A Mobile-First strategy in today’s world is in essence a paradigm shift, but one that stretches even farther than our current view of software apps and the internet – it is the idea of FIRST thinking about the way information will be digested and the tools that will be used from the mobile device user’s […]

Most of us are pretty savvy about spotting virus and phishing attempts (if not, keep an eye out for the upcoming blog “Spotting Mobile Virus and Phishing Attempts”).  What we don’t seem to know are all the ways in which viruses are triggered.  The word trigger in this article is just a fancy term for ways to start viruses AKA malware.  Most people also understand that they need to trigger something that will infect their system, like “accepting” a program or running an EXE file.  But did you know that NOW viruses can be triggered by sound, vibrational signaling or light?!

Here is a great resource article covering a study that tested these new triggering methods.  My following comments are derived from this paper.

New Triggers for Mobile Viruses: Why is this important to you?

Though this blog covers viruses on mobile devices, there are similarities with the same kind of viruses found on PCs.  The reason for this is that both PCs and smartphones have an operating system. The operating system and programs that run on the devices is what viruses rely on to do their damage.

Whether for the PC or a mobile device, the similarities of most viruses lay in purpose which is to be disruptive to the functioning of the device and destroy or capture information.

But these new triggers for viruses seem to be a step up.  They are targeting just mobile devices which tend to carry just as much and in some cases MORE confidential information than a PC. Think about it – credit cards, banking information, company confidential documents, phone numbers, addresses, etc.  So be aware of the information you store on your phone.

New Triggers for Mobile Viruses: Why use sensors to trigger viruses?

Typically the way a virus works is just like the common cold.  It can be passed from person to person and in this case, device to device. In most cases viruses are attached to executable files (these are files that start programs). This means that a virus can exist on your device and not infect it until a human action has occurred to start the infection (for instance running a program that contains a virus) and just like a cold, human action can keep passing the virus along unknowingly via files, emails and attachments.

Traditional virus attacks use TCP/IP (or simply stated, a connection to the internet) to launch via some triggering event or by human interaction of starting an infected program. Both of these methods can be detected by anti-virus software which monitors network packets and scans executable files before they are run.

The unique advantage of these new triggers is that they are harder to detect. Plus, traditional triggers for viruses may require an internet connection whereas with the new triggers do not nor do they require a human interaction to start it.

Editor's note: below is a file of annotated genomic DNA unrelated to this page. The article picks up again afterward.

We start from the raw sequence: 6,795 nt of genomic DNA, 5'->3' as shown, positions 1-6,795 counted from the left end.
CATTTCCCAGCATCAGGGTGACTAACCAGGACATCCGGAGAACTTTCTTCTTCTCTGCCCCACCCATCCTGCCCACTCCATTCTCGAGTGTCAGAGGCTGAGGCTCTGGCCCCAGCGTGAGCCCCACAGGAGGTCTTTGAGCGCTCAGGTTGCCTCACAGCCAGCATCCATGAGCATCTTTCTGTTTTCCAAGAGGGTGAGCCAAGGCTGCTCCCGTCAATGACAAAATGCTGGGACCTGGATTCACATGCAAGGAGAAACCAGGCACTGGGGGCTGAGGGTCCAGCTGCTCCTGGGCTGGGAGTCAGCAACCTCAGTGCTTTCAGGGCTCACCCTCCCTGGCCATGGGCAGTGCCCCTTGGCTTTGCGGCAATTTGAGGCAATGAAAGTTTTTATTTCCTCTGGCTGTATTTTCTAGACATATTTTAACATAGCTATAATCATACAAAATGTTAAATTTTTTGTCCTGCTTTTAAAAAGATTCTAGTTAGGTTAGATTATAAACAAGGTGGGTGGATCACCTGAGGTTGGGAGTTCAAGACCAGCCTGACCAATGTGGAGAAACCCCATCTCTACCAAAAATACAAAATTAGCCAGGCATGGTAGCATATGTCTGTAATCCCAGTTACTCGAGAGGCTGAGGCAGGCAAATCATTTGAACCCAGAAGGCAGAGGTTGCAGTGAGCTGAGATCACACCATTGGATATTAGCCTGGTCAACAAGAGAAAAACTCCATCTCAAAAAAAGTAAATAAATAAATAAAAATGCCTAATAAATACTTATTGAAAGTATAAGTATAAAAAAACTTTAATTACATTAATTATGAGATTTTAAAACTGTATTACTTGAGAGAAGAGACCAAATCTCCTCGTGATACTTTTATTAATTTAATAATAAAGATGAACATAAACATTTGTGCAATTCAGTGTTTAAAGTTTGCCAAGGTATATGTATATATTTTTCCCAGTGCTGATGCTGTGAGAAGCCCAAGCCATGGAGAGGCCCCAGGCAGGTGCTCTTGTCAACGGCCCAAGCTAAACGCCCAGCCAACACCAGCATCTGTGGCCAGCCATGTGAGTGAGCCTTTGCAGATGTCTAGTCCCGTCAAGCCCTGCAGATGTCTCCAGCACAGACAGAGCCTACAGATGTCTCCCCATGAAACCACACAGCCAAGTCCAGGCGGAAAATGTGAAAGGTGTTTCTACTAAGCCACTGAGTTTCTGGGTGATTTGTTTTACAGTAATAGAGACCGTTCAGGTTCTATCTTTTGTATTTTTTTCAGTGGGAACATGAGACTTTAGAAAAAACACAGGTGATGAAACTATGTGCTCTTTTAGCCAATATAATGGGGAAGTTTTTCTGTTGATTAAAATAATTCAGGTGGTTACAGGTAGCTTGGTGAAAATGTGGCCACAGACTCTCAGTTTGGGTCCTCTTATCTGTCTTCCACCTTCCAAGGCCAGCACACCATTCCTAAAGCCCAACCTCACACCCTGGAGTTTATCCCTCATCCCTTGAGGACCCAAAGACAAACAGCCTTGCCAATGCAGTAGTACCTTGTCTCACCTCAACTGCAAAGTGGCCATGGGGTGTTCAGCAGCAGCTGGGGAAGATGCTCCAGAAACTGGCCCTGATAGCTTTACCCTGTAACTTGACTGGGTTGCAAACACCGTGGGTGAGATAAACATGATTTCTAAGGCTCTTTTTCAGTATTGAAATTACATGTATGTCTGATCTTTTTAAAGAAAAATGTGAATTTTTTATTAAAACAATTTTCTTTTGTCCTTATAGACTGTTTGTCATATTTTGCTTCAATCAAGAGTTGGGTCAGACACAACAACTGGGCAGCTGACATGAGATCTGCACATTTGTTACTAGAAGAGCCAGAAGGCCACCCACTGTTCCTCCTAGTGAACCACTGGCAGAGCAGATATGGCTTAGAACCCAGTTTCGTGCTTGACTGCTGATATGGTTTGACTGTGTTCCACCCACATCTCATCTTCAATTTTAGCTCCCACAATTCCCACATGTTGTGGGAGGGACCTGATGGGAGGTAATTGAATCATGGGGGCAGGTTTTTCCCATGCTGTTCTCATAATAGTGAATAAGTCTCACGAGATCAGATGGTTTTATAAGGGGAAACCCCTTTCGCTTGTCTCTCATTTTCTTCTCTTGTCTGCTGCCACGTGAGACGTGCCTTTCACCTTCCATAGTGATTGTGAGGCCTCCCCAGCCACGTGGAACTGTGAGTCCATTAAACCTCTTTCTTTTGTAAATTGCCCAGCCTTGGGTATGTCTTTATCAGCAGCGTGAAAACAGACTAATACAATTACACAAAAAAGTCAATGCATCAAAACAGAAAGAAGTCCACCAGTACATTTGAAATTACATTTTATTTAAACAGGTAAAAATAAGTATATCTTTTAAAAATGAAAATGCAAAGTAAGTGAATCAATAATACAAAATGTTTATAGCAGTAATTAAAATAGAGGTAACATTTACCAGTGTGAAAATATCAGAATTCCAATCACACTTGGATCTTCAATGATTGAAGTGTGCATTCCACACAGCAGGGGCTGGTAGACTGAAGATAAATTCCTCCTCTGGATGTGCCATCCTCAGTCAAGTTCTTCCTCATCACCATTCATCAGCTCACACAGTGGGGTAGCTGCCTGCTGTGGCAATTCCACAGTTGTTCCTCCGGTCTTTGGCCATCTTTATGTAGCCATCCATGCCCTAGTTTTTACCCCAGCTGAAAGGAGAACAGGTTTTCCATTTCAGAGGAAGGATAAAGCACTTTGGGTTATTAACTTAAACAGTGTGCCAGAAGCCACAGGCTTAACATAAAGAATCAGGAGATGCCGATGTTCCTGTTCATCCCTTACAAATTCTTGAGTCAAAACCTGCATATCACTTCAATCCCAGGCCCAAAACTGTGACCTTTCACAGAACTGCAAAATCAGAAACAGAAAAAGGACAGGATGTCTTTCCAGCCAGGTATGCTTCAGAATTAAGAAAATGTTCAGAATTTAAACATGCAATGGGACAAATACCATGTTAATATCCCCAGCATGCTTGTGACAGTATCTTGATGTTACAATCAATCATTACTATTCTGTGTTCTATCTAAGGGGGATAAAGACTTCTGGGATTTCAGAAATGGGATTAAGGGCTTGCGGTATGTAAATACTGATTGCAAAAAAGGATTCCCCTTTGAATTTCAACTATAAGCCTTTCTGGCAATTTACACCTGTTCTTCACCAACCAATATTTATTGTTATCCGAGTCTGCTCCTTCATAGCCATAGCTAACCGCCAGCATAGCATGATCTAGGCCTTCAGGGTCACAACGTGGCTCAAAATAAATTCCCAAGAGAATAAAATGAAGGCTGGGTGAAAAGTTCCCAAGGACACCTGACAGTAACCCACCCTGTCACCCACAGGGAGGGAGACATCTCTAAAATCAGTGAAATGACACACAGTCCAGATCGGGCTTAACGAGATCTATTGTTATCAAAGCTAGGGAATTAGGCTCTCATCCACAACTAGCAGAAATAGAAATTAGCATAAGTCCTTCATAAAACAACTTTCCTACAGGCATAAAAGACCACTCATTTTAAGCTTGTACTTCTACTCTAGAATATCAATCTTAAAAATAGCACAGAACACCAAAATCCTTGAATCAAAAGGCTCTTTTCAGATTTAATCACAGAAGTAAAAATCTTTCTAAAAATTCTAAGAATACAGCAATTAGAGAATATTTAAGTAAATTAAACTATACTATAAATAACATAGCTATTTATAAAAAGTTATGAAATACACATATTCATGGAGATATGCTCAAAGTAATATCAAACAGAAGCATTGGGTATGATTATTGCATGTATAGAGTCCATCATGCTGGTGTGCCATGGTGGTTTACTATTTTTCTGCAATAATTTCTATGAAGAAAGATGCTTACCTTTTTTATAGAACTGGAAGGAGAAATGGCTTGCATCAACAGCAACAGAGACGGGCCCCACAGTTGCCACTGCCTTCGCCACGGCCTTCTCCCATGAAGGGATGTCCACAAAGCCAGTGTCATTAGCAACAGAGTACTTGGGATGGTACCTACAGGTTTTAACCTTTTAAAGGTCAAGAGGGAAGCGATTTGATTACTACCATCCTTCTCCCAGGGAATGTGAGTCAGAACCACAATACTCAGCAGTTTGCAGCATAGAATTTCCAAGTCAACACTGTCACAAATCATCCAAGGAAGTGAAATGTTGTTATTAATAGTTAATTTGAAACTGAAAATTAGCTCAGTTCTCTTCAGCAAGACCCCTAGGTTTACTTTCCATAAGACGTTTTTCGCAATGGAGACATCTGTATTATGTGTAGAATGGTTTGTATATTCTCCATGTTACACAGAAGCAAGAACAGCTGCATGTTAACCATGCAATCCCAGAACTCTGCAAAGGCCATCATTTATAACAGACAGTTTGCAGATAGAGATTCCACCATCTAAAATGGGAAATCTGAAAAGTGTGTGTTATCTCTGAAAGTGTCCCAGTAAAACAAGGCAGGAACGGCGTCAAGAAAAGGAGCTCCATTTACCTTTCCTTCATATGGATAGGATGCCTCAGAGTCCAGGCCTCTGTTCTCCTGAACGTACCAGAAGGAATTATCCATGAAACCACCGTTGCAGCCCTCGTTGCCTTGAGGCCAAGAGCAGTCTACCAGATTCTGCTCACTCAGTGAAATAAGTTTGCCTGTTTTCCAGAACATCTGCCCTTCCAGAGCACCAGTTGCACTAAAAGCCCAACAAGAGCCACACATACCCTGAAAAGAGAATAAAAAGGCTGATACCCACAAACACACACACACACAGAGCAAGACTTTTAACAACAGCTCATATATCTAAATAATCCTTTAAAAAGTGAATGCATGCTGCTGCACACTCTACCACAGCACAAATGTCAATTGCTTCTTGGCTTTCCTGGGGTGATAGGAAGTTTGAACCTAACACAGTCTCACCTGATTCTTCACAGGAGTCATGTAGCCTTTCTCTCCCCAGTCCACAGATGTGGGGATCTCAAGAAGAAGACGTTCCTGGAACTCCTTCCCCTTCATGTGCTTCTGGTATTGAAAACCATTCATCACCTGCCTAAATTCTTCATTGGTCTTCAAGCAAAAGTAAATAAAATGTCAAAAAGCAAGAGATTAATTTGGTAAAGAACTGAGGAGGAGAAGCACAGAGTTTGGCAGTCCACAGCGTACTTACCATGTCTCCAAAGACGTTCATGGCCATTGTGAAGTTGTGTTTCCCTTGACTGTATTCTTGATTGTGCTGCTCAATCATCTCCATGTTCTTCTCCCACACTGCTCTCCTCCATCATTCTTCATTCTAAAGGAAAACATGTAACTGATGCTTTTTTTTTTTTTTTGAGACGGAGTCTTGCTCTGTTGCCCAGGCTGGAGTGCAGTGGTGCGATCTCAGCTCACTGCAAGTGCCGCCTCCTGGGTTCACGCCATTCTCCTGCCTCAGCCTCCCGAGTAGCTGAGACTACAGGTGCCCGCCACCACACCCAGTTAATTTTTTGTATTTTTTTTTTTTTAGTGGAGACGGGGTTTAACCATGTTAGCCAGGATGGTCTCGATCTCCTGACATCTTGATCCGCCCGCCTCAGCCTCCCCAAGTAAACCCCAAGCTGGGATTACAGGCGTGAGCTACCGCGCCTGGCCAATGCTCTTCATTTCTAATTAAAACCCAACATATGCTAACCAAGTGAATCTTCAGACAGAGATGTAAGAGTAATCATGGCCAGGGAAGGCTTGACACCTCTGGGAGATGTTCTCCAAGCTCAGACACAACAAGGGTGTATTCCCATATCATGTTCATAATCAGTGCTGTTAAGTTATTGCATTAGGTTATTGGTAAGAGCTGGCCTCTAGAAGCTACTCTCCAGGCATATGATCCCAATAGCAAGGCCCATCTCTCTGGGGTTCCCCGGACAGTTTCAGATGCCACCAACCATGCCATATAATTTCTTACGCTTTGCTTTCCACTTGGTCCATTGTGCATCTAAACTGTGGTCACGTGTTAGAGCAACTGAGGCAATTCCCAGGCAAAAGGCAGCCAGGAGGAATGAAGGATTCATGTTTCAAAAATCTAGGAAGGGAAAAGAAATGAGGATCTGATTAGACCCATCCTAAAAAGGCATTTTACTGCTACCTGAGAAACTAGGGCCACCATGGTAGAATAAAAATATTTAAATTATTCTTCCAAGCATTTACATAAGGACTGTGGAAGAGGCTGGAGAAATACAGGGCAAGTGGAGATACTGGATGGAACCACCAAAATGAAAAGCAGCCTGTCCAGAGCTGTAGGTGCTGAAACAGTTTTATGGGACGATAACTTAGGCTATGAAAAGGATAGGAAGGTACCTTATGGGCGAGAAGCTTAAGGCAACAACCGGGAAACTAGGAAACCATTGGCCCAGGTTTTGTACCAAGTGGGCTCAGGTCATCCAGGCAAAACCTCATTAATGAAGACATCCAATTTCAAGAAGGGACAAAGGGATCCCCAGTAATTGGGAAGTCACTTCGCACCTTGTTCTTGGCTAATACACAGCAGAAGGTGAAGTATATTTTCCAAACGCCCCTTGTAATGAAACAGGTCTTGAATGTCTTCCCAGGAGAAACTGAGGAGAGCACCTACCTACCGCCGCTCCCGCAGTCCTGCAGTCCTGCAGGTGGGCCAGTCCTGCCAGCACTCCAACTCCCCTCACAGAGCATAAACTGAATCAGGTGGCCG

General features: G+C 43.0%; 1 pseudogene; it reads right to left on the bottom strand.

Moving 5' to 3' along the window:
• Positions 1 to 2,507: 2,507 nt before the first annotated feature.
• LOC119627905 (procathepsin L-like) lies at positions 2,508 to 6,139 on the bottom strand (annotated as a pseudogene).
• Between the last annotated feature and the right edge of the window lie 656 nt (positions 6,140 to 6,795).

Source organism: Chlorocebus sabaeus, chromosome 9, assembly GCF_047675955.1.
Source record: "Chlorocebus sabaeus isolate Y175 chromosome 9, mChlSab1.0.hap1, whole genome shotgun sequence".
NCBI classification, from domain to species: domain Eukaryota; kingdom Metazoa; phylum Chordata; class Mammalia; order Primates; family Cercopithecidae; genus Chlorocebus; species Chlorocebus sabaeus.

New Triggers for Mobile Viruses: How can I protect my device?

To protect yourself, continue to follow standard protocol.

1)      Don’t open EXE files that were sent to you anonymously

2)      Don’t fill out forms asking for confidential information if unsolicited

3)      When downloading a new application pay attention to the type of information that the application can collect from your device.

The bad news is that it is very hard for any of today’s anti-virus software to detect the new mobile viruses that are triggered by sound, vibrational signaling or light. I reviewed a couple of mobile anti-virus software that I like and from what I could see they do not have anything in place to detect these viruses.

New Triggers for Mobile Viruses: The Summary

My guess would be, as backed up by the study, that due to the proliferation of mobile viruses there is a good chance that some mobile devices may already have viruses that can be triggered using this technique.

The good news, if any, is that currently these types of attacks are rare and somewhat sophisticated to create.  So at this point I don’t advise locking your phone in a sound and light proof case. But it is best to keep aware of the threats that exist for your mobile device.

It’s all about perception, isn’t it?  Since the dot.com era, the ‘mom and pop’ shop has tried to appear larger and more established to convey stability and credibility.  Large companies long for the deeper relationships with customers that small companies have.  Mobility is an unprecedented game-changer, allowing your business to alter market perception – here’s how. Read more

Mobility is an essential part of today’s workforce. To hear of an employee who does not have access to corporate email remotely is nearly unheard of. According to Gartner, worldwide mobile voice and data revenue will exceed one trillion dollars a year by 2014[1].  The desire and necessity for increased mobility has brought about drastic changes in the new corporate landscape:  the desire to utilize a device of their choosing, and the necessity to use this mobility to attract a younger, more tech-savvy workforce. Being chained to one’s desk has quickly become a thing of the past, while both mobility and productivity are on the upswing. A study performed by Ipso-Reid shows that BlackBerry smartphone users can turn 53 minutes of downtime into productive work time each day, increasing overall productivity by nearly 30%[2]. Increased workforce mobility has brought about many changes within the enterprise, permanently altering the terrain of the corporate landscape.

There are obvious changes that mobility impacts upon the corporate environment, and some not-so-obvious effects.


  • Cost Savings
    • Office Equipment – because a combination of laptops, tablets, and smartphones can more than compensate for a desktop computer and land line phone, the savings on office equipment is straight forward.  In the past, many corporations have overspent in providing workers both a laptop and desktop computer, in addition to a land line and cellular telephone.   Increased mobility eliminates the need for unnecessary equipment.
    • Office Space – in an economy where every cent of cost savings is precious, managers can realize returns by downgrading or even eliminating office space.
    • Time Saving – Employees without a commute typically start work earlier and finish work later.
  • Increased Employee Responsiveness – mobile equipment enables employees the ability to respond more immediately to customer inquiries, complaints, and order fulfillment.